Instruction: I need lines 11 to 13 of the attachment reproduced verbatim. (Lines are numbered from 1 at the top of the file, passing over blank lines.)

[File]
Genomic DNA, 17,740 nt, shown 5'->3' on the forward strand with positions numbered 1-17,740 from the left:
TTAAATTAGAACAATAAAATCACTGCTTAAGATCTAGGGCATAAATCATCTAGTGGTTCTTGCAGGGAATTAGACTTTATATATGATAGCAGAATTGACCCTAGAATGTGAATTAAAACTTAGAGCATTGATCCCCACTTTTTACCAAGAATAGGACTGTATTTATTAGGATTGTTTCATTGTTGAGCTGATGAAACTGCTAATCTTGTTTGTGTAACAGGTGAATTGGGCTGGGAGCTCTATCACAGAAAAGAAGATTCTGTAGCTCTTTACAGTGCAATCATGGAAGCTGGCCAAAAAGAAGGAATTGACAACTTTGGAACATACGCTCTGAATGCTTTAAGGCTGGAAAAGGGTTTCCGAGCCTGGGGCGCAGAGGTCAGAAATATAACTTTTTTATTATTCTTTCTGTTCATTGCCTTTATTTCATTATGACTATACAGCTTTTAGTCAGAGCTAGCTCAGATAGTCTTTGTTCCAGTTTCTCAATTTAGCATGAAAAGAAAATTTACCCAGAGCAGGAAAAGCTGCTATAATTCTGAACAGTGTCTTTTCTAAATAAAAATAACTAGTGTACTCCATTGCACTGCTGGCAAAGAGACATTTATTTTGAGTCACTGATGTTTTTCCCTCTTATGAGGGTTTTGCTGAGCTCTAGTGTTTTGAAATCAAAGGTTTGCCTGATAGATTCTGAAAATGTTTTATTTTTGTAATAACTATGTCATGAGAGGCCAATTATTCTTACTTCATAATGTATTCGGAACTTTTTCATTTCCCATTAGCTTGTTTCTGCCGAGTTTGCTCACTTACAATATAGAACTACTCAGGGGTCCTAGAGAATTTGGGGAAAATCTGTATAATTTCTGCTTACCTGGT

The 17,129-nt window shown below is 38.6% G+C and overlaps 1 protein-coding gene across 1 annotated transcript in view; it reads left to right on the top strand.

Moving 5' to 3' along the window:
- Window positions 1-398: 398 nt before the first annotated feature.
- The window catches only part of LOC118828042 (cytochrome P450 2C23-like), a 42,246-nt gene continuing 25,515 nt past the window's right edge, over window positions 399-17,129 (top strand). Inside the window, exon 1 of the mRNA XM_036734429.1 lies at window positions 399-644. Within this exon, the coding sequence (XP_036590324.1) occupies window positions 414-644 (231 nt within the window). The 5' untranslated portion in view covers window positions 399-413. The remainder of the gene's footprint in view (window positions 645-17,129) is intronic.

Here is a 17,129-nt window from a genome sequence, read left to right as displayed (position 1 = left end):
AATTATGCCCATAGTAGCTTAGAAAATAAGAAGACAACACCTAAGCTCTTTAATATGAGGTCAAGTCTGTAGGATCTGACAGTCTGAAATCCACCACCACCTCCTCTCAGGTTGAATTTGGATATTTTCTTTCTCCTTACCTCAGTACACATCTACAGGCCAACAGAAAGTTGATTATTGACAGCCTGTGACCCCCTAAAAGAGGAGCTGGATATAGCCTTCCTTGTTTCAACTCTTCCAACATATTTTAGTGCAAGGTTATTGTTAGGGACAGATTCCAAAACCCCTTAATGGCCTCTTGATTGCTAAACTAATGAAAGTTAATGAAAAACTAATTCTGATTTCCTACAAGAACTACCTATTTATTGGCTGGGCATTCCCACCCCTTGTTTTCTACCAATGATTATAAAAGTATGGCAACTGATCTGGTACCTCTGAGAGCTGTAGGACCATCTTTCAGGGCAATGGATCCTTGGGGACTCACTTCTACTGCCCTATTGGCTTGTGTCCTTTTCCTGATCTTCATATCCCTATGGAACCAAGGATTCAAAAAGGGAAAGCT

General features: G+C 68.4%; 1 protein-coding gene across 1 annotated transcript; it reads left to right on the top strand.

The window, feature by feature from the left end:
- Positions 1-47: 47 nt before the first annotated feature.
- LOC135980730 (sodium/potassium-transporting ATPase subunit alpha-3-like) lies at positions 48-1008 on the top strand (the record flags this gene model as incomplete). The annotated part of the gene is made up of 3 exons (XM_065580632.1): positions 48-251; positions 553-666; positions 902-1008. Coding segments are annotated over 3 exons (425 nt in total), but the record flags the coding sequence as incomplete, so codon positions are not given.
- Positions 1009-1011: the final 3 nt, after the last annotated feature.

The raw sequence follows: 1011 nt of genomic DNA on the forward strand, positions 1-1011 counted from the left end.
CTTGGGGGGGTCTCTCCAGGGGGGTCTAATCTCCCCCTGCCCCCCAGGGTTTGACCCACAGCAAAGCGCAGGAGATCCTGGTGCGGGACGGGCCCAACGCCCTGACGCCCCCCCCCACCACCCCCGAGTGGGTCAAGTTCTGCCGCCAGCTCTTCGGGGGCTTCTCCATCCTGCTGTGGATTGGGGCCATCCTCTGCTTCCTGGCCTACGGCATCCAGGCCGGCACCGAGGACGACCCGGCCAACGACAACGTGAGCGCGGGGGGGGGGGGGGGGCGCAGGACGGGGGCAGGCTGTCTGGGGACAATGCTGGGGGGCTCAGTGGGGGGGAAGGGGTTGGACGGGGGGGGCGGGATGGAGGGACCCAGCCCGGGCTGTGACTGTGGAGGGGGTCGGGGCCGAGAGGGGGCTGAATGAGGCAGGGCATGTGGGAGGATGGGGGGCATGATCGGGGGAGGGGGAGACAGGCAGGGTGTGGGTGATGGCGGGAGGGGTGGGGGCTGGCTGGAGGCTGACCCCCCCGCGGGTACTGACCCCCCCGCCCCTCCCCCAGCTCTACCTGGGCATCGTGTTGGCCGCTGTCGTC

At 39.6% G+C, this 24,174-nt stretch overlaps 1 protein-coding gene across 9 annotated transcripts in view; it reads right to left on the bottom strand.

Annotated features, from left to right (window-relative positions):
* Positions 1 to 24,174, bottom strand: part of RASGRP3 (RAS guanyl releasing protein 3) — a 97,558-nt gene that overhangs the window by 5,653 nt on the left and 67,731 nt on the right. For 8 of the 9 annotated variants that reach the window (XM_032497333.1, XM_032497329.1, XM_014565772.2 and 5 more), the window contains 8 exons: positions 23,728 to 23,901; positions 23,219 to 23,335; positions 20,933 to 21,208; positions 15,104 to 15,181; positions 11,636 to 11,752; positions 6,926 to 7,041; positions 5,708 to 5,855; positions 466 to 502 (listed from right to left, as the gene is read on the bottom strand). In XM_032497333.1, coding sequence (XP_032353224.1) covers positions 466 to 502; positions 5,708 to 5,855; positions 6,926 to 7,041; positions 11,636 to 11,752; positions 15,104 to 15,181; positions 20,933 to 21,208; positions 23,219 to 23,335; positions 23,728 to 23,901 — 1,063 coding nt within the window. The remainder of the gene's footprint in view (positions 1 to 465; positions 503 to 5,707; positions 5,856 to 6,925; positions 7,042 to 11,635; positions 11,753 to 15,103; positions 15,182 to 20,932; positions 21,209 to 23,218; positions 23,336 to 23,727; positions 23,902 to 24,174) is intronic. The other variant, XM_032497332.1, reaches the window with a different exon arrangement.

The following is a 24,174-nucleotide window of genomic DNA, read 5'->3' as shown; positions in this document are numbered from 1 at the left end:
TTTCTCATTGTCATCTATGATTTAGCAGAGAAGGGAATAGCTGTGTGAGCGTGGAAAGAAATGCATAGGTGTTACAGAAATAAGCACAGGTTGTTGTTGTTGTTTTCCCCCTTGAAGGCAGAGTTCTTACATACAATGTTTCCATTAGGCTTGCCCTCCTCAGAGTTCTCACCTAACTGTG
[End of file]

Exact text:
- Positions 1-47: 47 nt before the first annotated feature.
- LOC135980730 (sodium/potassium-transporting ATPase subunit alpha-3-like) lies at positions 48-1008 on the top strand (the record flags this gene model as incomplete). The annotated part of the gene is made up of 3 exons (XM_065580632.1): positions 48-251; positions 553-666; positions 902-1008. Coding segments are annotated over 3 exons (425 nt in total), but the record flags the coding sequence as incomplete, so codon positions are not given.
- Positions 1009-1011: the final 3 nt, after the last annotated feature.